Navigating the Health Web
You are a consumer with a question about health care. Perhaps you or a loved one has been diagnosed with a serious illness. Or you may be in good health and want to stay that way by eating properly and taking good care of yourself. Or you may be searching for health insurance coverage. Where do you turn for information?
There’s a mass of health information available to consumers today–more than ever before, thanks to the internet. But that information is not always reliable and understandable.
Consumers who are looking for good, clear health information can get online at home and check out the websites mentioned in this article. Need help with the internet or prefer to consult a consumer health book? Stop by the public library. Librarians can provide guidance to reliable, up-to-date sources of health information.
For example, librarians can help navigate a list of Internet resources for consumer health information selected by Healthnet: Connecticut Consumer Health Information Network. The Medical Library Association provides resources under “A User’s Guide to Finding and Evaluating Health Information on the Web.”
Those lists can be daunting, though, so consumers may want to start by checking out the following reliable websites:
Healthcare.gov. As part of health care reform, in July, the U.S. Department of Health and Human Services (HHS) launched a first-of-its-kind website to help people find health insurance coverage. Designed to be as easy to use as possible, the site asks you a series of questions about yourself, and based on your answers it displays a list of both private and public health coverage options available to you, along with contact information for those plans. (It’s hard to imagine it has taken this long to help people quickly obtain this information.) In October, the site will add information about prices, coinsurance, and deductibles.
A grand aggregator of health information, Healthcare.gov also links to some of the sites mentioned in this column and also provides information on preventive care. The site also explains the new health care reform law and what to expect from it. Useful information for consumers will be continually added to the site.
Medline Plus, a service of the U.S. National Library of Medicine and the National Institutes of Health, is perhaps the most comprehensive site, which is being redesigned this summer to make it easier to use. You’ll find 800 health topics, a searchable medical encyclopedia, surgery videos, health information in more than 40 languages, and more. “Evaluating Web-Based Health Resources” will help you decide whether a website is reliable.
Other websites include similar tools and information, including:
Healthfinder.gov, from the HHS. This site offers a very cool interactive tool that asks, “Who are you trying to help today?” and based on your answers directs you to the appropriate health information.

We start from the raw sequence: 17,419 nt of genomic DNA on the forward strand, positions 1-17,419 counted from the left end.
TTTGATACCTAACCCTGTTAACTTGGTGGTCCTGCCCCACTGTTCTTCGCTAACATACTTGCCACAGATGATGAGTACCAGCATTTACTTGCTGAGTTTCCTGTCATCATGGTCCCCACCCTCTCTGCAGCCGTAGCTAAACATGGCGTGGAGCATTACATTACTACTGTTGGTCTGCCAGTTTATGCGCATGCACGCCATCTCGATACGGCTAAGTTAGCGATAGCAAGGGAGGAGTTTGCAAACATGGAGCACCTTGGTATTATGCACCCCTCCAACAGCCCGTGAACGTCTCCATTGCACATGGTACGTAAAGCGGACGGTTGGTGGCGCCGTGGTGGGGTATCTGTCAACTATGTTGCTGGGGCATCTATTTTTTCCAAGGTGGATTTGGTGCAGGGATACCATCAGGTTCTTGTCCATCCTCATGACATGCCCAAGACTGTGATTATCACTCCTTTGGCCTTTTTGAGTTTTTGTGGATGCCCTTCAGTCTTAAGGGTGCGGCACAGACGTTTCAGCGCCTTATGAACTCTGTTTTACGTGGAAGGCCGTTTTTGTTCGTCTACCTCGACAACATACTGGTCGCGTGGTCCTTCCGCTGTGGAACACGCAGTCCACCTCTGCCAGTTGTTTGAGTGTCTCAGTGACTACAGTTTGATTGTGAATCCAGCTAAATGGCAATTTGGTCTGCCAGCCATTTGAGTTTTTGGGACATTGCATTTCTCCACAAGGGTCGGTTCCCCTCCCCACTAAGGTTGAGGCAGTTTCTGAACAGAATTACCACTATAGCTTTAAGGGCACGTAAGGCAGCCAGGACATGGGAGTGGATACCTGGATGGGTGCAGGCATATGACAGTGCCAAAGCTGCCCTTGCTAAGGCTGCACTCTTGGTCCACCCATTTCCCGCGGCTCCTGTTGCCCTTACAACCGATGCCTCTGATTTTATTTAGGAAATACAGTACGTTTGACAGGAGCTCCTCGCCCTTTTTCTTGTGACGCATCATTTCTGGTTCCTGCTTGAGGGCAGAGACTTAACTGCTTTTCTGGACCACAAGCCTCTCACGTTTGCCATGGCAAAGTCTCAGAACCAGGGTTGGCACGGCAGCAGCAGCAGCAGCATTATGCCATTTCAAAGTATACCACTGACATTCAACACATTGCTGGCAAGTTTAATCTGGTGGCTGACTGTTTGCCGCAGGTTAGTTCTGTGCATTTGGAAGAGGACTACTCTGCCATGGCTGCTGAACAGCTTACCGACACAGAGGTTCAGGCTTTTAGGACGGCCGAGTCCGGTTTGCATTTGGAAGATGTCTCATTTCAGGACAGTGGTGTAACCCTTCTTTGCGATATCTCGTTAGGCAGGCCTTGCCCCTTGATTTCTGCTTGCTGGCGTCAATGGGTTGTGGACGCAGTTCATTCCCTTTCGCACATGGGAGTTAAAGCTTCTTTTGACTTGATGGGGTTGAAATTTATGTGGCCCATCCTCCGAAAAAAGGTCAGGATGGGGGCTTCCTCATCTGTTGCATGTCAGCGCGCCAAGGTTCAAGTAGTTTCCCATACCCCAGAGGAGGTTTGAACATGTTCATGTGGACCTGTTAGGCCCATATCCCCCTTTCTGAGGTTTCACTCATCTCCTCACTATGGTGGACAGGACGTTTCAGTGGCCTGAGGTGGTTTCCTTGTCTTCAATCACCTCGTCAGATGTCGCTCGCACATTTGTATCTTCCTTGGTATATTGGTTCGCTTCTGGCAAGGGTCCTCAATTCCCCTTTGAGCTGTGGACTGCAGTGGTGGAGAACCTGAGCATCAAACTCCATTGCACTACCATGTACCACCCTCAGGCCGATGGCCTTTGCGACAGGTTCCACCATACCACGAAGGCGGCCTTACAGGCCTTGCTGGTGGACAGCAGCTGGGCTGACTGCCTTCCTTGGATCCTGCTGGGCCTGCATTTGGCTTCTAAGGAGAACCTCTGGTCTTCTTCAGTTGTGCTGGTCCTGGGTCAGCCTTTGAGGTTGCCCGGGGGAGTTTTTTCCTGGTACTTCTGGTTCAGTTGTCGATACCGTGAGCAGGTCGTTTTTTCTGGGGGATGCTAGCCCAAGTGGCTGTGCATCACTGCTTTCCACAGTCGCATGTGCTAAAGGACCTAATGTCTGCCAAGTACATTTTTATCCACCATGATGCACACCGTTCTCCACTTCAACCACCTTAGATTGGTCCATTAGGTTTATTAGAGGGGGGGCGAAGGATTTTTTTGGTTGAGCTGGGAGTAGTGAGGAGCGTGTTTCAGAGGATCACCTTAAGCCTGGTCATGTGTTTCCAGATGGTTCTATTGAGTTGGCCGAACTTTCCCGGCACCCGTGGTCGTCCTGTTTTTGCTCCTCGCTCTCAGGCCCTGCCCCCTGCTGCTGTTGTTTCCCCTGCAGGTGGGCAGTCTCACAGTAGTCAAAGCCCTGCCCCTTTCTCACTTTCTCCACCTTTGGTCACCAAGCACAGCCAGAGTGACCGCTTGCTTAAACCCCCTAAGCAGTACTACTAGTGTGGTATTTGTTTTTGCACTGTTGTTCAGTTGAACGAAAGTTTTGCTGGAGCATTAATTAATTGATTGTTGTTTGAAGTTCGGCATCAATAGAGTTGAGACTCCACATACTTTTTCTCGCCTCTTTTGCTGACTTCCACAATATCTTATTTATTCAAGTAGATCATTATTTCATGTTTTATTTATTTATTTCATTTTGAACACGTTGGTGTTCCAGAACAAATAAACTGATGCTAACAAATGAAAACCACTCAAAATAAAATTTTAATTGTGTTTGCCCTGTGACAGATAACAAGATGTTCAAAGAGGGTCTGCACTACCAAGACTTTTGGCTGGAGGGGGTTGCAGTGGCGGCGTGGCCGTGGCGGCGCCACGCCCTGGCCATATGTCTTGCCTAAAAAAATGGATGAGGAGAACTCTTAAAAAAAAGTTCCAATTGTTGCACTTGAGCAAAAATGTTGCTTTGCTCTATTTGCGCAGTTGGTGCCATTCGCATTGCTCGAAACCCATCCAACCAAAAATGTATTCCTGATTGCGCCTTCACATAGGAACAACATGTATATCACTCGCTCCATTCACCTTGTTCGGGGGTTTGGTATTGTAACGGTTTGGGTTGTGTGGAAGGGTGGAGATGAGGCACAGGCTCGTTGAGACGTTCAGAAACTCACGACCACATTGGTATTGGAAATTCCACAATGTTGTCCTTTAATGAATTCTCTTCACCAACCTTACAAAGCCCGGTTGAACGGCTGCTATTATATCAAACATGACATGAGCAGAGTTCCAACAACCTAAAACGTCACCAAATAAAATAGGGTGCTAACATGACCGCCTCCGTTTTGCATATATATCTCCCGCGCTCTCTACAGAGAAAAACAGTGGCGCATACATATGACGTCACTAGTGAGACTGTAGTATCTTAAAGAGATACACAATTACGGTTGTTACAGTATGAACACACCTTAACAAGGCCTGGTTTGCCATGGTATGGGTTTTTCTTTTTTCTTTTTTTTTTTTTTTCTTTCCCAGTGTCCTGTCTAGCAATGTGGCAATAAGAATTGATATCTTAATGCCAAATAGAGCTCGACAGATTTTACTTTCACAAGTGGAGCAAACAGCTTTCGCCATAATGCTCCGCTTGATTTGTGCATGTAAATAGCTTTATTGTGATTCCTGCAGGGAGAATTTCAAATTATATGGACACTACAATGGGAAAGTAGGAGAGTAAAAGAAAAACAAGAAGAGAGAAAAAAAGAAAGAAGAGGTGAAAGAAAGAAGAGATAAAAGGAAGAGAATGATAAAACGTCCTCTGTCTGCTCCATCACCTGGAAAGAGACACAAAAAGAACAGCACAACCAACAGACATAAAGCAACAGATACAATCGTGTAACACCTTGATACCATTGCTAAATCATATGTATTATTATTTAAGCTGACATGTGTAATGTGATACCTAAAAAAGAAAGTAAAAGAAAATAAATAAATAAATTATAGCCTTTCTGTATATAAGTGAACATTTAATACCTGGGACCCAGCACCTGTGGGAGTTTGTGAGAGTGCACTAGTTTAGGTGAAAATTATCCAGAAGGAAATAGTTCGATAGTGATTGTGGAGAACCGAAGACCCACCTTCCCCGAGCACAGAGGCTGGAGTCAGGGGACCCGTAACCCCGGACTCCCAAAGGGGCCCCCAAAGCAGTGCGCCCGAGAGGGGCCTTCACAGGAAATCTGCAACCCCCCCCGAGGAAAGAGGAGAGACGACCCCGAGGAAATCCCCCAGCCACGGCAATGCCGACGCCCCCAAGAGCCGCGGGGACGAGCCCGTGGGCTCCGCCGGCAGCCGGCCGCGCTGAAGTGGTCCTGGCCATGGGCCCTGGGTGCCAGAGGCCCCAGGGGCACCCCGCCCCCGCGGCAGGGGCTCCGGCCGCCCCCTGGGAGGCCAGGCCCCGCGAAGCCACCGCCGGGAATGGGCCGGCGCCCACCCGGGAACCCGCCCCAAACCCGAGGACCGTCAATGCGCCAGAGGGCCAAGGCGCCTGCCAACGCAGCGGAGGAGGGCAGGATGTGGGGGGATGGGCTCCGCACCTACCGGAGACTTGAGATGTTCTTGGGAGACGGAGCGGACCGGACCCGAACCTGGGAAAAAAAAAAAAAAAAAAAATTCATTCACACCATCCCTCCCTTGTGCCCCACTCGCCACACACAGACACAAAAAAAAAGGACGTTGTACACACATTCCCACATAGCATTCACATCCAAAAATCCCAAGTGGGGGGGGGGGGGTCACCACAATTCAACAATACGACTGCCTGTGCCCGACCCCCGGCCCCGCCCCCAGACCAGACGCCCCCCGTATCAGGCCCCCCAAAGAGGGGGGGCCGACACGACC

AHRQ, The Agency for Healthcare Research and Quality at HHS, offers information on choosing quality, safe care by asking the right questions and comparing medical treatments. Next Steps After Your Diagnosis “offers general advice for people with almost any disease or condition.”
Hospital Compare allows you to compare hospitals on how well they treat heart attack, heart failure, and pneumonia.
State Government Associations like the California Office of the Patient Advocate provides quality ratings on health plans and physician groups.
Insurance Company and Provider Websites
Insurers like Humana, Kaiser, and Aetna offer members who register on their websites health news, information, and tools customized to their health conditions. MyHumana says it offers “a personalized one-stop-shop of easy-to-read and convenient information.” The most complete insurer websites offer members electronic health records -- secure electronic storage of their health information. Members can also take a health assessment and get feedback on steps they can take to stay healthy.
The respected Mayo Clinic website and Aetna Intellihealth, with content developed by Harvard Medical School, provide guides to hundreds of diseases and conditions, symptoms, drugs, and supplements, as well as information for healthy living.
Websites Focusing on Specific Diseases
Alzheimer’s Association (with translated materials in many languages)
American Cancer Society (translated materials in Asian Languages & Spanish)
PatientsLikeMe, a social networking site where members can share treatment and symptom information and learn real-world outcomes. The site has communities for a range of common and rare diseases.
Health Information Books
Libraries may carry some of these recommended books:
Your library can help you zero in on the specifics you need–or just browse among this wealth of information.
Photo credit: Palatine (Ill.) Public Library reference section.